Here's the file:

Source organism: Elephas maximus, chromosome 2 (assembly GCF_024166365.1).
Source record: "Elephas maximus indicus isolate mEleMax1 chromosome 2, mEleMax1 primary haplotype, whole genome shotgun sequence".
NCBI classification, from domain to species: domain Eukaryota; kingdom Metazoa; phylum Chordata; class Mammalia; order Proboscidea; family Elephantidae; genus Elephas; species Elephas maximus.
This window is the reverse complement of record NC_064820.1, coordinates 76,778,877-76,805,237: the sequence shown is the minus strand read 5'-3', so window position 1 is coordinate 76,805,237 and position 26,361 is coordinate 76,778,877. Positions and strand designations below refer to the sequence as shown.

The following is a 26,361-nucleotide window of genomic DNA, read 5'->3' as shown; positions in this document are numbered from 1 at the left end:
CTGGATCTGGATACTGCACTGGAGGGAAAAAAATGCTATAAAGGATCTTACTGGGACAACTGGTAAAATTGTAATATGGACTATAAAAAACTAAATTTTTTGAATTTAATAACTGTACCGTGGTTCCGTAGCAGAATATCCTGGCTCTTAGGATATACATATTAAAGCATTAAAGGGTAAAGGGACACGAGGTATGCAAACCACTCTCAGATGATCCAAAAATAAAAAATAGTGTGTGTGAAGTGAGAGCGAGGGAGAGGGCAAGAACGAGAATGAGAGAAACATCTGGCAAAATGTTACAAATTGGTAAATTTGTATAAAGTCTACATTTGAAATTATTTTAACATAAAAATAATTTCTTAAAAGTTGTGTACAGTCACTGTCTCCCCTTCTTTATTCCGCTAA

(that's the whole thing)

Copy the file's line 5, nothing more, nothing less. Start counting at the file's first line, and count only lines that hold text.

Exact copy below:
The following is a 26,361-nucleotide window of genomic DNA, read 5'->3' as shown; positions in this document are numbered from 1 at the left end: